Watch the video from our Oct 18, 2017 Queering Contemporary Asian American Art book panel at the A/P/A Institute at New York University featuring the editors Laura Kina and Jan Christian Bernabe and presentations by Greyson Hong (artist), Kyoo Lee (John Jay College), Zavé Martohardjono (artist), and Saya Woolfalk (artist):
New Publication (cover and chapter):
On the cover: Laura Kina “Flowers for your Heart” 2007.
Kina, Laura. “The Black Pacific through Okinawan Eyes: Photographer Mao Ishikawa’s “Hot Days in Camp Hansen!!” and “Life in Philly.” In Rethinking Postwar Okinawa: Beyond American Occupation, edited by Pedro Iacobelli and Hiroko Matsudo, 149–168. Lanham: MD, Lexington Books, 2017.
College Art Association Conference Panel
“The Virtual Asian American Art Museum: Postwar Japanese American Art in Chicago”
Wednesday, February 21, 2018, 2:00-3:30pm
Room 503, Los Angeles Convention Center
“Chicago: Someday, Somewhere – the Photography of James Numata and Yasuhiro Ishimoto”
Jasmine Alinder, University of Wisconsin-Milwaukee
John Tain, Asia Art Archive
“Ray Yoshida’s Museum of Extraordinary Values”
Karen Patterson, John Michael Kohler Arts Center
“Michiko Itatani: Painting the Cosmic Novel”
(Chair) Laura Kina, DePaul University
This panel focuses on the work and transnational lives of four Japanese American postwar artists—James Numata (1918–1997), Yasuhiro Ishimoto (1921–2012), Ray Yoshida (1930–2009), and Michiko Itatani (1948–)—featured in the “Chicago-Midwest” module of The Virtual Asian American Art Museum (VAAAM). VAAAM is a large-scale digital humanities project led by New York University Asian/Pacific/American Institute (A/P/A) and the New York University Division of Libraries in partnership with the Smithsonian Institution and the Getty Research Institute that features enhanced access to an array of art and tools for presenting new collaborative scholarship on Asian American art history.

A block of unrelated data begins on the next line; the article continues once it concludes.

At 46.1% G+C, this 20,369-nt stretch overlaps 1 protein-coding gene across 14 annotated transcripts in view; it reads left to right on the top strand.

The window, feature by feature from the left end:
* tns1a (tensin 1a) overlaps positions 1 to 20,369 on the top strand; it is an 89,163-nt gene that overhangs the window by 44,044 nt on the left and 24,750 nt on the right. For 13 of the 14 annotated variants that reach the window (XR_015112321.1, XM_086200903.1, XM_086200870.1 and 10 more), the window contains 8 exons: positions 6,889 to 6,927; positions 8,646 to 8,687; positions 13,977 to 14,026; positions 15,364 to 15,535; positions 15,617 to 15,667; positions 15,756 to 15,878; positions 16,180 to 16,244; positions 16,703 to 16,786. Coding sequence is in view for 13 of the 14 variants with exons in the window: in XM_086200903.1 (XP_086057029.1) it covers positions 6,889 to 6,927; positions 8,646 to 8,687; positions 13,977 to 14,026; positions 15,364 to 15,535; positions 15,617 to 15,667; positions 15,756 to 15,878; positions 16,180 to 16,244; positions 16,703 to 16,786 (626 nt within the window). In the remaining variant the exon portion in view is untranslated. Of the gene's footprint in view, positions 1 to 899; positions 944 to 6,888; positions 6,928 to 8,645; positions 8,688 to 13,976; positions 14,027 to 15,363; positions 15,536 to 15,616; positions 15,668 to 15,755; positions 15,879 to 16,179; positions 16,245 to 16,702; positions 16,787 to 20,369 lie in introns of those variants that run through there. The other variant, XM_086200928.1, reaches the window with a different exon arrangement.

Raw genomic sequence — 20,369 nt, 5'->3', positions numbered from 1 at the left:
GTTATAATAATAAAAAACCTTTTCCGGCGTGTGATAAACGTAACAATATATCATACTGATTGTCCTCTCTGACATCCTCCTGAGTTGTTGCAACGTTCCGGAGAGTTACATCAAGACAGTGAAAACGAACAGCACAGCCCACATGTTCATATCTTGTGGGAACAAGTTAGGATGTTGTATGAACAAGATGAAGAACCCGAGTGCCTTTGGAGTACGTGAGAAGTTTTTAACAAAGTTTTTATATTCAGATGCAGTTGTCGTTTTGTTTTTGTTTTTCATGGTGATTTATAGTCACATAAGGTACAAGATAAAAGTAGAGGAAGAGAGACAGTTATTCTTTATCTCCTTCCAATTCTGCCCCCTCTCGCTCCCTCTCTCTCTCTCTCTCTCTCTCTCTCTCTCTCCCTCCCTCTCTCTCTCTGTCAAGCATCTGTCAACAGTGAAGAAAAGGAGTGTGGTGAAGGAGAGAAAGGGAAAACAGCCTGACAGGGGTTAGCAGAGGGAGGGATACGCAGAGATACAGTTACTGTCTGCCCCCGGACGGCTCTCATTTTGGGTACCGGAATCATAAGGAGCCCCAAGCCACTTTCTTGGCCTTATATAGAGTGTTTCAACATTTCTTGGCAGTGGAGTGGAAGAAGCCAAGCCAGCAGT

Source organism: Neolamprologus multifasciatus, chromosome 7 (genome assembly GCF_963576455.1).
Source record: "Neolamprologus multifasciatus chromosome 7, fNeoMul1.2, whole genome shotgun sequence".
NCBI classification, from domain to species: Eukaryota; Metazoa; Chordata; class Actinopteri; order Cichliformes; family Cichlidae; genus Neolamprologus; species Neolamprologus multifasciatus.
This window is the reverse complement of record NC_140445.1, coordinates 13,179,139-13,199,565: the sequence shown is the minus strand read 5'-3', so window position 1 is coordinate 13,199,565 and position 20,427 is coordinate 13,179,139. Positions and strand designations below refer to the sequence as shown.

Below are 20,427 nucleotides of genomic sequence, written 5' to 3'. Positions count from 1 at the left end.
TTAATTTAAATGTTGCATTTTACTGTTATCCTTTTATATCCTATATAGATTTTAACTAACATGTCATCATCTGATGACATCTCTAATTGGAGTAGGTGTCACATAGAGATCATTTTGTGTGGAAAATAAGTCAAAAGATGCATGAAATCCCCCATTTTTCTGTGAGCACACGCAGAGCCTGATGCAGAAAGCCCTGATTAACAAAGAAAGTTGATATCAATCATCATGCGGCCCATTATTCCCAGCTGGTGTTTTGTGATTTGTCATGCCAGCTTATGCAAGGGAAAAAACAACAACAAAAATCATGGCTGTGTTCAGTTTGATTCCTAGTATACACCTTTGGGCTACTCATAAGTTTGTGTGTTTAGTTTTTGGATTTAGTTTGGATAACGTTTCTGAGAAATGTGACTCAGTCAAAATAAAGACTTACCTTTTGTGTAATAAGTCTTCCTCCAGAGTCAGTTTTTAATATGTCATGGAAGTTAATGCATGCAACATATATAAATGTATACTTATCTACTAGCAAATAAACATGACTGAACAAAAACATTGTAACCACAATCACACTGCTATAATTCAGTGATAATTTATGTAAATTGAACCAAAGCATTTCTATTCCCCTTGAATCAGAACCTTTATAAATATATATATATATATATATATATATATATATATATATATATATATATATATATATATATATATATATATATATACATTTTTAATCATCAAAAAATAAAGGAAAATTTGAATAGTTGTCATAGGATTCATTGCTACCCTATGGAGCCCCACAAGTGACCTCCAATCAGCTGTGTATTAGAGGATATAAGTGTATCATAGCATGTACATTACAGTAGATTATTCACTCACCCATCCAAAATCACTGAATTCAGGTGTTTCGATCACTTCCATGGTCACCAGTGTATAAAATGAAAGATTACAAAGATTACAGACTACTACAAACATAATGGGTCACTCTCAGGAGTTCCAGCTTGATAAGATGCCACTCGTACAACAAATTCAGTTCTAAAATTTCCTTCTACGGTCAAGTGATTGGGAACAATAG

The “Chicago-Midwest” module geospatially maps the careers of artists in Chicago against known social patterns and settlements in the city. The first portion of this scalable module is a series of submodules highlighting Japanese American artists whose biographies reflect immigration and migration paths of Japanese to Chicago including pre-WWII labor migration, post-WWII Japanese American internment camp resettlement, migration from Hawaii to Chicago, and post-1965 immigration from Japan. The role that institutions such as the Institute of Design and the School of the Art Institute of Chicago had in drawing artists from around the world is examined, as is the role of archives and collections, such as those of the Japanese American Service Committee and the Art Institute of Chicago, in recording and preserving their histories. These artists are historically and/or artistically significant, but have been underrepresented in the canon of art history and master narrative of the Japanese American experience.